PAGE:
Any advice to folks out there hoping to pursue a life in the arts? 

The New York Times asked 40 artists to give advice about life. A lot of it resonated with me:

“… Connect with your local community or history and critically examine your own location or dislocation within the country. This will inform what, how and why you want to (create).”

“… Seek out a mentor, someone who supports you and wants you to achieve your own voice and vision…” For me it’s been mentors, plural.

“My mother encouraged me my whole life.” When my mother told a friend of her father’s that one son was a statistician and the other a clown, the friend said, “I’ll only mention one of them,” to which my mom replied, “Please talk about both. Just because I’m a sociologist doesn’t mean I have something against statisticians.”

There was one piece of advice, though, that stuck in my craw:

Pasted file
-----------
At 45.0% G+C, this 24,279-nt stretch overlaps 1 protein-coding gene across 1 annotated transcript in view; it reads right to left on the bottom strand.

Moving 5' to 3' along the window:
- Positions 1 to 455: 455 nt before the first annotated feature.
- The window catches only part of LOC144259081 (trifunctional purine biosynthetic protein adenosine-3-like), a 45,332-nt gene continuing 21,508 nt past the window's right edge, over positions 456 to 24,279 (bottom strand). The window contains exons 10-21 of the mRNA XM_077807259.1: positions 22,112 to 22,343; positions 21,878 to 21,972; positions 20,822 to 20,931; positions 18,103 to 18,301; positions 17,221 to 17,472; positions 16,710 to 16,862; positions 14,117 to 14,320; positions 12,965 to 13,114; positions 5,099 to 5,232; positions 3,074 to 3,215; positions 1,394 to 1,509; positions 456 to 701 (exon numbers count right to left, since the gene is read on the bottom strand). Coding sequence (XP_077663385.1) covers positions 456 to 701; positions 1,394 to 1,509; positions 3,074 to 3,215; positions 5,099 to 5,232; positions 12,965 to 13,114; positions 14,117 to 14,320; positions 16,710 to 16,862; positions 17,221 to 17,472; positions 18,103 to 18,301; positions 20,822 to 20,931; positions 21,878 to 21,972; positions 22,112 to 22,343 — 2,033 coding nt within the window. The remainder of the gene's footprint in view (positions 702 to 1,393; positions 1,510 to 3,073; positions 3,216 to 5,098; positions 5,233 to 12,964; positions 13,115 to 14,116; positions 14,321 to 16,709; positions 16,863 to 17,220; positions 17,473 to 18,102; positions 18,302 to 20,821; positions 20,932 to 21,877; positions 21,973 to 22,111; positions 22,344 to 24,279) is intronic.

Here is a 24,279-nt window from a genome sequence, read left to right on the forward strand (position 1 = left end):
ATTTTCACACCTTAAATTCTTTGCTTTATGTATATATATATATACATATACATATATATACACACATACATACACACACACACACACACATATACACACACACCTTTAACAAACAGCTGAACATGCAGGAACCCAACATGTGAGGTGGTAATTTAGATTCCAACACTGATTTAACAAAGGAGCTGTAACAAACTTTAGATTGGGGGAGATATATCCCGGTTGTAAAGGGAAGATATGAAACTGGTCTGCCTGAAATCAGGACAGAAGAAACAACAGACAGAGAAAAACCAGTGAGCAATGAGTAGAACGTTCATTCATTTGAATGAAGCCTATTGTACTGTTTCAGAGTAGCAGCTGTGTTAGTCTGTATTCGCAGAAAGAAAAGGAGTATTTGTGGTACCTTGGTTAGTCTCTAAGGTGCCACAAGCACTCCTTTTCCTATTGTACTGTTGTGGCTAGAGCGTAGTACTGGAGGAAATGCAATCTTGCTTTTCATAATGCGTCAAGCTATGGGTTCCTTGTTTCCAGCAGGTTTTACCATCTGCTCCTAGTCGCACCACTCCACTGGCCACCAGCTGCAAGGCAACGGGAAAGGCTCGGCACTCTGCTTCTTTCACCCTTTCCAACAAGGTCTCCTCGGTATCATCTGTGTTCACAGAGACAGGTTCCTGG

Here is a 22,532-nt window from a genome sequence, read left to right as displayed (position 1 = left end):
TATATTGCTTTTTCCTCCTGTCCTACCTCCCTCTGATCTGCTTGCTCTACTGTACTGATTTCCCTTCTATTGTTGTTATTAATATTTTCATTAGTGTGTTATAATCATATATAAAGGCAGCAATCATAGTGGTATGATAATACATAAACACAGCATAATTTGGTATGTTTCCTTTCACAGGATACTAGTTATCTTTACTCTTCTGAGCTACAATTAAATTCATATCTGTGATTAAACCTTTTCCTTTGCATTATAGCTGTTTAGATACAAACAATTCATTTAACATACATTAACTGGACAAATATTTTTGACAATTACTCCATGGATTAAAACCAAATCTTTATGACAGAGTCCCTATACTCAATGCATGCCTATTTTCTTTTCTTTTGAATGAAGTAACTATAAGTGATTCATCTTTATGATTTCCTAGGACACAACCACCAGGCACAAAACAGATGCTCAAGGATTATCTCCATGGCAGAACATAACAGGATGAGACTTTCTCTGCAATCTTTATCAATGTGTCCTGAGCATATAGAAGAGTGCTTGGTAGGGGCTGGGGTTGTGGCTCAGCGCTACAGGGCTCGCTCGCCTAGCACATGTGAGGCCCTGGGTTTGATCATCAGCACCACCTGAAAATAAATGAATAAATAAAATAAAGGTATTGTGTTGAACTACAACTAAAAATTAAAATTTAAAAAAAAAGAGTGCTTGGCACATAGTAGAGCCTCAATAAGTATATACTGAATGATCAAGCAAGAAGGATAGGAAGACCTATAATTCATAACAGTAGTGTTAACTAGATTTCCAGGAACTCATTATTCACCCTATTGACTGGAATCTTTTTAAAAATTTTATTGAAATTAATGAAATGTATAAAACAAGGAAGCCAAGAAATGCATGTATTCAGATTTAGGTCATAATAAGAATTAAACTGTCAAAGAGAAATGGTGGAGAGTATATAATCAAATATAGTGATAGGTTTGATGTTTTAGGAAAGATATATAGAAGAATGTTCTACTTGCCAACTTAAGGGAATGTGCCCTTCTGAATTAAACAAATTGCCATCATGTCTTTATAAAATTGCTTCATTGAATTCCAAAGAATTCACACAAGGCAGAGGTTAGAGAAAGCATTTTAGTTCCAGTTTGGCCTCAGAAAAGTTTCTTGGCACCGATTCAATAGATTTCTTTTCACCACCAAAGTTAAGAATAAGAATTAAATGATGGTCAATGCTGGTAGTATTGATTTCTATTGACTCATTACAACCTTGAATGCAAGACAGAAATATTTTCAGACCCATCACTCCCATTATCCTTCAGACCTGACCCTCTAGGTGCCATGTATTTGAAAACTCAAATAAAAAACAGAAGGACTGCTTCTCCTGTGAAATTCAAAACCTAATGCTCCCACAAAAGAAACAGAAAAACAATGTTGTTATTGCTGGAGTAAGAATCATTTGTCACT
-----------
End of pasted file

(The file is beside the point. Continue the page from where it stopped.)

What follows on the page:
“Don’t (become an artist) unless you have no choice… All the artists I know really had nothing to fall back on… If you don’t know if you’re going to be an artist or not… you shouldn’t do it… If you’re thinking about being a biologist or an artist and you’re good at biology… be a biologist because it’ll be more rewarding for you.”

Why are artists still saying that our profession is a last resort, a bottom-of-the-barrel career? This tired trope is usually an attempt to save young artists from the economic struggle habitually associated with the arts. As a kid, I dreamed of being a biologist, and my career as a circus clown has been plenty rewarding. I doubt if many aspiring nurses or plumbers or statisticians have received this advice. Health care, plumbing, and statistics are all tough careers and important parts of life. So is art. Blessedly it is not always either/or. A choreographer friend is also an astrophysicist, an insurance executive I worked with is a singer, etc. etc.

Enough complaining; I’ll leave the last word to the great actor André De Shields: “Art and activism are inextricably bound. There’s no choice any longer.”

Gene Kahane is the founder of the Foodbank Players, a life-long teacher, and former Poet Laureate for the City of Alameda. Reach him at [email protected]. His writing is collected at AlamedaPost.com/Gene-Kahane.